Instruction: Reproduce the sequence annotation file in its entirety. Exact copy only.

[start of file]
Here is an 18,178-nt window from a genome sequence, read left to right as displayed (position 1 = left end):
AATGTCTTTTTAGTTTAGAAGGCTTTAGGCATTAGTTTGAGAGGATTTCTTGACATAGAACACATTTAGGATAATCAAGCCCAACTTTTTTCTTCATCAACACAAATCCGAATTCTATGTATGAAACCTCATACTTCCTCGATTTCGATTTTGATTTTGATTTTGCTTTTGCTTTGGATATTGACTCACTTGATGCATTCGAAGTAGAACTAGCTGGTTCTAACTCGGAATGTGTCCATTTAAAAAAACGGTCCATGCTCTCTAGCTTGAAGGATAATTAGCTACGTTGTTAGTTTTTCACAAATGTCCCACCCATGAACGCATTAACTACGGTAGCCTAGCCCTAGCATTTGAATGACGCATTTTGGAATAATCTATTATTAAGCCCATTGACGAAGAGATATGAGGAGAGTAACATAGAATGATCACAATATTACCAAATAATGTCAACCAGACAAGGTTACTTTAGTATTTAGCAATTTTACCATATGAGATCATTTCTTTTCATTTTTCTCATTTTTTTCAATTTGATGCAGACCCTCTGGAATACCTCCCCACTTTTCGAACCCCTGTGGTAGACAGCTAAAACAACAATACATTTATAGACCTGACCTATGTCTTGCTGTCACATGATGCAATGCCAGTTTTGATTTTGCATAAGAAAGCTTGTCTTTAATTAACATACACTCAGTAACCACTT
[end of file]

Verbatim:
Here is an 18,178-nt window from a genome sequence, read left to right as displayed (position 1 = left end):
AATGTCTTTTTAGTTTAGAAGGCTTTAGGCATTAGTTTGAGAGGATTTCTTGACATAGAACACATTTAGGATAATCAAGCCCAACTTTTTTCTTCATCAACACAAATCCGAATTCTATGTATGAAACCTCATACTTCCTCGATTTCGATTTTGATTTTGATTTTGCTTTTGCTTTGGATATTGACTCACTTGATGCATTCGAAGTAGAACTAGCTGGTTCTAACTCGGAATGTGTCCATTTAAAAAAACGGTCCATGCTCTCTAGCTTGAAGGATAATTAGCTACGTTGTTAGTTTTTCACAAATGTCCCACCCATGAACGCATTAACTACGGTAGCCTAGCCCTAGCATTTGAATGACGCATTTTGGAATAATCTATTATTAAGCCCATTGACGAAGAGATATGAGGAGAGTAACATAGAATGATCACAATATTACCAAATAATGTCAACCAGACAAGGTTACTTTAGTATTTAGCAATTTTACCATATGAGATCATTTCTTTTCATTTTTCTCATTTTTTTCAATTTGATGCAGACCCTCTGGAATACCTCCCCACTTTTCGAACCCCTGTGGTAGACAGCTAAAACAACAATACATTTATAGACCTGACCTATGTCTTGCTGTCACATGATGCAATGCCAGTTTTGATTTTGCATAAGAAAGCTTGTCTTTAATTAACATACACTCAGTAACCACTT